How to Cope in a Toxic Workplace

You’re pretty lucky if during your career, you’ve managed to avoid working in some kind of toxic environment. Wikipedia defines a toxic workplace as being ‘a workplace that is marked by significant drama and infighting, where personal battles often harm productivity’. Basically, a hostile work environment “leaves you feeling like dirt,” says Robert Sutton, a Stanford University professor who studies organizational behaviour. It should be notes that toxicity doesn’t have to necessarily be direct and overt, it can in some cases be more subtle.

A study by the University of Manchester unsurprisingly found that people working for a toxic boss experienced lower rates of job satisfaction and this misery often spilled over into their personal lives. It was also found that employees working for narcissistic or psychopathic bosses were more likely to experience clinical depression. Where toxicity isn’t managed, studies have found that it spreads like wildfire.  

This above is unlikely to come as a huge surprise but it highlights its a widespread problem and you’re not alone if you have been or are going through this.

So what can be done?

Focus on the Job in Hand
Working in a toxic environment is naturally stressful yet it’s important to continue to perform to the required standard and not give anyone any ammunition to be used against you. It may be useful, where appropriate, to confirm meeting outcomes in writing, although if this isn’t the best approach, then keep your own notes.  

However, trying to deliver as normal in such an environment can be difficult if the situation is inducing a degree of stress. Stress can impair thinking, which can lead to procrastination and inaction. Best -selling self-development author, Brian Tracy, suggests that when you first arrive at work, you should ‘eat the frog’ which means getting the most critical task done first so that the day can only get easier. Yet what if everything is critical? Motivational speaker, Mel Robbins, who suffered from procrastination and in action herself, talks about the Five Second Rule – taking action within 5 seconds of a thought. So, if you’re overwhelmed as to your first or next task, make a decision and act upon within 5 seconds. If you don’t, you give yourself too much of a window to over think, talk yourself out if it and soon you’re back to where you started.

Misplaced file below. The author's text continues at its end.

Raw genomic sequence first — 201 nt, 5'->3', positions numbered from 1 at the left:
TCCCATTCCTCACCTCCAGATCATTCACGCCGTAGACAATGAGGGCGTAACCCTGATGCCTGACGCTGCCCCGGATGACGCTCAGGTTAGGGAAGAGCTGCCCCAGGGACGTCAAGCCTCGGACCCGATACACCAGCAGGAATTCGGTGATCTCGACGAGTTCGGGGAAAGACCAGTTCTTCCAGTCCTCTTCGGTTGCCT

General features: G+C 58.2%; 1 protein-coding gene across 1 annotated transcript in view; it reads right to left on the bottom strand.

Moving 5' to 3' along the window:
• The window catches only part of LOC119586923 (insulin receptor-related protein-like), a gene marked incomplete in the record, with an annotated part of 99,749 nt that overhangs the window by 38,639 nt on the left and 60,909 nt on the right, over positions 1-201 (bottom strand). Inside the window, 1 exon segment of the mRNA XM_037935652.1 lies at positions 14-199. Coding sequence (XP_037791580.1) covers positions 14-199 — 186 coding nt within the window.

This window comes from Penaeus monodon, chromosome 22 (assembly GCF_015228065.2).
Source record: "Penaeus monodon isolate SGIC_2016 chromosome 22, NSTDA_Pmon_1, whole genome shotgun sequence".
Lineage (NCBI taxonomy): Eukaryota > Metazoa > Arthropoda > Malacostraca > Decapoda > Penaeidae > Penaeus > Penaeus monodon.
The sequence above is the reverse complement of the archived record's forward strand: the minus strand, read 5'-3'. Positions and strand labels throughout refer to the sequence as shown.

Increase your Resilience
Believe it or not, you can choose your state of mind and how you respond to situations. How you think effects how you feel and how you feel effects how you behave. If you want to change how you feel and behave, you have to change how you think. When your state of mind is negative, you’re unlikely to feel resilient and in a bid to protect yourself, you may find yourself retreating away. Yet by recognising unhelpful thought patterns and consciously choosing to replace these with something more helpful, you can begin to think, feel, and behave with more resilience and confidence. This doesn’t mean ignoring or accepting the unreasonable behaviour at work, it simply helps you navigate your way through the day feeling more equipped and in control.

Speak to a Confidante
Having a sounding board, someone you know and trust within or outside of the business, can be a much needed way of letting off steam in a safe space. The right person will provide you with support and sympathy as well as sage advice, but it’s also important that they are objective as it can be easy to only look at situations through only one lens and catastrophise.

Gather Evidence
in case you wish to escalate concerns, keep specific notes of when you’ve been at the receiving end of toxicity. Be specific, so rather than record that ‘she was mean to me’, or ‘he humiliated me’, detail specifically what happened and what was said. Dates and times and names of people present can also be useful to record.  If you feel that something isn’t very tangible, such as you feel that there’s a subtext to emails which read, on the face of it, quite politely, then still make a record and note why you believe there’s a subtext.  

Speak to HR / Employment Lawyer
If you decide to raise the matter with HR; before you speak with them, gather your examples.  Also have an intention in mind as to the outcome you’d like. It can sometimes be assumed that HR won’t act if the toxic people have been in the business for some time, however often HR are unable to act when people don’t come forward.

In the event that you don’t have a HR department, or you don’t trust the HR department, an employment lawyer can often provide an initial free consultation or you can seek advice from ACAS. http://www.acas.org.uk. or the Citizens Advice. https://www.citizensadvice.org.uk.

Plan Next Steps
Deciding whether to stay or leave can be a tough one.  You may like the job and your team but hate the overall culture. Or, you may like the company and see potential opportunities but hate your boss. Decide what’s important to you, what options you have, and how the situation is impacting your life. You rarely hear people saying when they’re out of bad situations that they should have stayed longer; usually it’s that they can’t believe they stuck around for so long, but it can be helpful to feel that you’ve done all that’s in your control.

 

Julie Greaves is a Career Coach and HR Consultant. To arrange a free chat with Julie to see how she can help you, contact her at info@carrot-coaching.co.uk.  

 

Julie Greaves